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Celiac Disease

Learn the warning signs and symptoms of celiac disease in adults and children, and discover how changes in your diet can lead to dramatic improvements in the quality of your life.

Understanding Celiac Disease Symptoms in Adults

Knowing and identifying symptoms of celiac disease in adults can pave the way to a proper diagnosis and enhance overall health and quality of life. Find out more here!

Understanding Celiac Disease Symptoms in Adults


Celiac disease impacts an estimated 1 in 133 Americans, or about 1 of the population, according to Beyond Celiac. However, an estimated 83 percent of Americans who have celiac disease are undiagnosed or misdiagnosed with other conditions.

What's more, the average time for a symptomatic person to be diagnosed with celiac is four years. A delayed diagnosis means delayed treatment, which increases the risk of developing added health complications.

Knowing the symptoms of celiac disease in adults helps pave the way to a diagnosis. In turn, proper management can enhance overall health and quality of life.

Understanding Celiac Disease

Celiac disease is an autoimmune disorder characterized by an abnormal response to ingested gluten. Gluten is a protein found in certain grains - wheat, barley, and rye - that helps food maintain their shape. It also acts as the glue to hold food together. 

When people with celiac disease consume gluten, it disturbs the gastrointestinal (GI) tract and the "toxic" fragments stimulate an immune system response. Essentially, the body believes and comprehends gluten is a harmful substance, thus attacking its own GI lining.

Celiac disease may even become triggered for the first time following surgery, pregnancy, childbirth, stress, or an infection. Additional risk factors for celiac disease include family history, type 1 diabetes, autoimmune thyroid disease, and rheumatoid arthritis.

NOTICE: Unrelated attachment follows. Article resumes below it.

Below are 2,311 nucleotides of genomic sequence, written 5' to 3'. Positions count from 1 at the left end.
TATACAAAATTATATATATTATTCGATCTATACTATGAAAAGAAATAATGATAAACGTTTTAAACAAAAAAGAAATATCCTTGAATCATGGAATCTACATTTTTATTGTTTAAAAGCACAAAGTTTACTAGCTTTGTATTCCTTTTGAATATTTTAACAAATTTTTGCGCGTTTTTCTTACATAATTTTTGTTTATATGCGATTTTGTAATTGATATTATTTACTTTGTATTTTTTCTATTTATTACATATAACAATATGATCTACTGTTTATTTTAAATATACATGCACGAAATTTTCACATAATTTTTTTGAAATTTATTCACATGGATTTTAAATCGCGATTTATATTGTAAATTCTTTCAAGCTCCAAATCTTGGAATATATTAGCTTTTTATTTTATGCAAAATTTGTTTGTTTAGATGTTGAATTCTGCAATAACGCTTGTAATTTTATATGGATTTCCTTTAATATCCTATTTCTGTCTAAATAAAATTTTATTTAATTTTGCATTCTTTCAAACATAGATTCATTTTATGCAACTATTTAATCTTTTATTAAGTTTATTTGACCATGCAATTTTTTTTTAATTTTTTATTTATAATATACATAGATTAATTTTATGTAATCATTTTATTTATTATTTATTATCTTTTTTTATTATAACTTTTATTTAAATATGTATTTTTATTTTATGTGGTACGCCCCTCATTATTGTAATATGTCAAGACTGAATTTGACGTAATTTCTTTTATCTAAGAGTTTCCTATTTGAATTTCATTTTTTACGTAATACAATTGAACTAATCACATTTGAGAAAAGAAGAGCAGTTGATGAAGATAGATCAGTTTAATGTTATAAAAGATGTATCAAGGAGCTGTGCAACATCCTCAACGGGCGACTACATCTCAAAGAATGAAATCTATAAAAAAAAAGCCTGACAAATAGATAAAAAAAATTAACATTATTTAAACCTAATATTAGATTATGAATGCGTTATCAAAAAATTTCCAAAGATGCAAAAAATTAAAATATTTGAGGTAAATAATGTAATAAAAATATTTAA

Celiac Disease Symptoms in Adults

TheCeliac Disease Foundation suggests there are more than 200 known celiac disease symptoms that may occur in the digestive system or other parts of the body. Signs of celiac disease also vary between children (children s/s) and adults.

Classic symptoms of celiac disease include:

• Diarrhea
• Abdominal pain, bloating, and gas
• Nausea and vomiting
• Steatorrhea (fat in the stool)
• Indigestion and heartburn 

Digestive symptoms are more likely in children, though they can also occur in adults. However, celiac disease symptoms in adults are often unrelated to the gastrointestinal system and include those detailed below.

The severity of each mostly depends on how much the small intestine has been damaged due to gluten intake and its respective response.

Dermatitis Herpetiformis 

Dermatitis herpetiformis is an itchy, blistering skin rash mostly affecting the elbows, knees, and buttocks regions.

Peripheral Neuropathy

Peripheral neuropathy is the result of damage to peripheral nerves. It can cause tingling, numbness, or pain in the hands and feet.

Anemia

Damage to the small intestine interrupts the absorption of micronutrients, including anemia-related iron, vitamin B-12, and folate. Oftentimes first witnessed as an iron deficiency, symptoms frequently include fatigue, hair loss, and easy bruising.

Brittle Bones

When damage to the digestive tract occurs, absorption of calcium and vitamin D may also be disrupted. Inefficient absorption of the nutrients two vitamins and minerals ultimately increases the likelihood of weak, brittle bones. This raises the risk of osteoporosis.

Lactose Intolerance 

Milk products are naturally gluten-free. But damage to the small intestine reduces the ability of lactose - the natural sugar found in milk and most dairy products - to be efficiently absorbed.